Some eighth-graders at Port St. Joe Jr./Sr. High School will learn how to construct an underwater Remotely Controlled Vehicle, or robot, in a new course coming to Port St. Joe Jr./Sr. High School.

Grant-funded by the Duke Energy Foundation, the semester-long wheel course for eighth-graders, will use a curriculum that applies the STEM (Science, Technology, Engineering, Mathematics) discplines in the building of an underwater robot.

In addition, the $15,000 grant will be used to expand the existing robotics lab at Port St. Joe Elementary School, said Donna Thompson, representing the Gulf Education Foundation.

Broadending the ripple effect of those grant dollars, any contribution up to a certain amount made to the non-profit foundation is matched dollar for dollar by the state, which will allow the funding of future classroom mini-grants for teachers around the county, Thompson said.

The underwater robotics course follows curriculum from SeaPerch, a name which comes from the USS Perch, a highly-decorated World War II submarine that was among the first to incorporate an early form of air-conditioning.

Students build an underwater vehicle from a kit comprised of low-cost, easily-accessible parts, following a curriculum that teasches basic engineering and science concepts with a marine technology theme, according to the program’s literature.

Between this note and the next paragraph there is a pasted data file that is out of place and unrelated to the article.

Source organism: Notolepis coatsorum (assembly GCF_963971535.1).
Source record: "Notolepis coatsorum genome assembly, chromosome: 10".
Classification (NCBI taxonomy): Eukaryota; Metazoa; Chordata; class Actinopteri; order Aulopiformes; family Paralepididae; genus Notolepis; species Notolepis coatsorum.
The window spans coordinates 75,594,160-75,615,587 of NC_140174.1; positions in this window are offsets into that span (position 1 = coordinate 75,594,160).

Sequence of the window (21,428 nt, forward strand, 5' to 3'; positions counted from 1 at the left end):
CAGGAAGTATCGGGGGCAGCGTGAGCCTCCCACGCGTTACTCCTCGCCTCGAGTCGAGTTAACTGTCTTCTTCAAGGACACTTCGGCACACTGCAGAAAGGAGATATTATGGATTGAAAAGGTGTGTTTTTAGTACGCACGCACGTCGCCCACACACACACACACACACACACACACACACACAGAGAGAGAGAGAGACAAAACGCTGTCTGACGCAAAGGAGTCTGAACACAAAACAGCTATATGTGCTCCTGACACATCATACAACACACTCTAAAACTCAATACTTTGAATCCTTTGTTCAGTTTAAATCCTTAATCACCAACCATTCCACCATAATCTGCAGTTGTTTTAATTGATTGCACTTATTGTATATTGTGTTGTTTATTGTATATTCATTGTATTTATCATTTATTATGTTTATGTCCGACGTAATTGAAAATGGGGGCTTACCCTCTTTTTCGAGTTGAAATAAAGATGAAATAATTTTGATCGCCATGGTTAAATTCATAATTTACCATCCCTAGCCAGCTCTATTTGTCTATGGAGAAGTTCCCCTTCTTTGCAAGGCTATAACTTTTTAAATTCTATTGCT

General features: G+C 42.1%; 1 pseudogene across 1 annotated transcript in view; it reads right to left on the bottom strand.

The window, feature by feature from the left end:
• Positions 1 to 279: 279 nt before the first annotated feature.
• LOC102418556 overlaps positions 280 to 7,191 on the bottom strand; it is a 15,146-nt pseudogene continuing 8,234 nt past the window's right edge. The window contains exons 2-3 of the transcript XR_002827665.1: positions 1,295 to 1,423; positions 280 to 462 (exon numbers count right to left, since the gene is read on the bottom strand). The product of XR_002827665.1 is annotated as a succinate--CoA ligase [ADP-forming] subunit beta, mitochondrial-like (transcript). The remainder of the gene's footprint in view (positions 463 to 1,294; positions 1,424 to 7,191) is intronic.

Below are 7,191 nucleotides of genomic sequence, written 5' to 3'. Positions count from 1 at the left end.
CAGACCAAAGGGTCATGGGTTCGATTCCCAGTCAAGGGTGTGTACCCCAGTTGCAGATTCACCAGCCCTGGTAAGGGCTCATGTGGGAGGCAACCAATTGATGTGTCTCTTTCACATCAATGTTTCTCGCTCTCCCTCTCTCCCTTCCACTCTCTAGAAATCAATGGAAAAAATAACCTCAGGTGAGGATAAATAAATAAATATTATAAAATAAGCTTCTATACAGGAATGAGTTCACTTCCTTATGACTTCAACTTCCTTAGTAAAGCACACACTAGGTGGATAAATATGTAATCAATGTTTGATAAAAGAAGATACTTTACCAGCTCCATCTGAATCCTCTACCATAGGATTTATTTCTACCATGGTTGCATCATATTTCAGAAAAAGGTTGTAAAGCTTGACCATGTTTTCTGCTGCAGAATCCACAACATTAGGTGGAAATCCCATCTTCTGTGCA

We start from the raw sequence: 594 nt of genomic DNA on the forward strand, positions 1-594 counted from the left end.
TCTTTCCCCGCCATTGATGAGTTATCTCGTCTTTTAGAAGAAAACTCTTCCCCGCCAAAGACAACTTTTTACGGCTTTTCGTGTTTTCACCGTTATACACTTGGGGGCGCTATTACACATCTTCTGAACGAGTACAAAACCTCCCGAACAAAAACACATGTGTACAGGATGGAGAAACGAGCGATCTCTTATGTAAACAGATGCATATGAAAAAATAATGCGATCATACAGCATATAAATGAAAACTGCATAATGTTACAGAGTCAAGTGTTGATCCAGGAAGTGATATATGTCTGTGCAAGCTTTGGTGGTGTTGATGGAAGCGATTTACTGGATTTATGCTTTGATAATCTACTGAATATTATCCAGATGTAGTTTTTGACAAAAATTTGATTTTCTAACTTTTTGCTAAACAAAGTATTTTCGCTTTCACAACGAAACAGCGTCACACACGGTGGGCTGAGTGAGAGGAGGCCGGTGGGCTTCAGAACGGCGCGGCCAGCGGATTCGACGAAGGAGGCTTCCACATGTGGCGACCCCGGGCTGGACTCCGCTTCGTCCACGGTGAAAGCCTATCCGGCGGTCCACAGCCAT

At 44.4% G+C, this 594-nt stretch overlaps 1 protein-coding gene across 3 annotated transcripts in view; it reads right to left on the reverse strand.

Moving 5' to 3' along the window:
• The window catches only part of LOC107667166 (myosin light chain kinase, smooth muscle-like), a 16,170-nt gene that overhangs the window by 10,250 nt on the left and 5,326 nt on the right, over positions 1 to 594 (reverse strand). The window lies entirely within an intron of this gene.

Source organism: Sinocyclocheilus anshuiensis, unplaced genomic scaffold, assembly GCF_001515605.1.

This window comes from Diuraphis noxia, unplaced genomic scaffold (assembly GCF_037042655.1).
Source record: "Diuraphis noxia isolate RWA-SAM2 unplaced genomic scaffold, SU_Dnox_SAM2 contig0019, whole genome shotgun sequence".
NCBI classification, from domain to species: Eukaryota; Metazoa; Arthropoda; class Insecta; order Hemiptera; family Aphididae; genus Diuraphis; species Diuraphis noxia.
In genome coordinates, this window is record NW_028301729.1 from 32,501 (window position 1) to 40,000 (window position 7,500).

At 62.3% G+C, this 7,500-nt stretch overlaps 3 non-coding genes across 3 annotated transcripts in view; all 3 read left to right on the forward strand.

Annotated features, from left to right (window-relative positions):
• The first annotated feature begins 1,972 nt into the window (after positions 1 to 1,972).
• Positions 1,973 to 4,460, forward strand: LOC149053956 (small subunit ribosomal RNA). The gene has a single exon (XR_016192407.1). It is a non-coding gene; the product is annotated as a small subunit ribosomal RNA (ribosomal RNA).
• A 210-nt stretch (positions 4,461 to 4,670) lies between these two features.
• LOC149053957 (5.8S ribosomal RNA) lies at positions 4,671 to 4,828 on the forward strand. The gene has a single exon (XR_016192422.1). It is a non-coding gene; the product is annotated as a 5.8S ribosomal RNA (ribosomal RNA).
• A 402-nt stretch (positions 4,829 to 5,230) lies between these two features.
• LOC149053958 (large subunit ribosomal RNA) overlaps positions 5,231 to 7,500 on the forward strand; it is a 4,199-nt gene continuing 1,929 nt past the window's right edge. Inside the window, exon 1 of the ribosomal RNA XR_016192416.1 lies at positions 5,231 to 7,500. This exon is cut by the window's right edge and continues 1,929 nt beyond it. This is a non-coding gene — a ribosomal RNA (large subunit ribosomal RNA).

It is hands-on, aimed at building teamwork while students are challenged and have fun and integrates STEM at a level meeting national educational standards.

Another goal is the teaching of teachers and the seventh-, and eighth-grade teachers as well as high school teachers at Port St. Joe Jr./Sr. High School were trained in the curriculum in May.

Aspects of the course will be applied to other courses where appropriate, Thompsosn said.

The program also aims to begin the mulling, the consideration, by students about STEM careers, the fastest-growing segment of the worldwide labor market.

As the SeaPerch literature declares in bold letters, the country is in need of trained engineers, and the program is tailored to STEM and the future of the U.S. Navy.

While there is a need in the country for trained engineers, and estimates are 400,000 will be needed in the near future, the U.S. has fallen from third to 17th in the world in the number of graduates from engineering programs.

Just 5 percent of science degrees are awarded in engineering; in the China the number is 50 percent.

The grant funding the innovative program fit with the mission of the Duke Energy Foundation, said representative Danny Collins.

“We are proud to help the district and proud of what y’all are doing,” Collins said.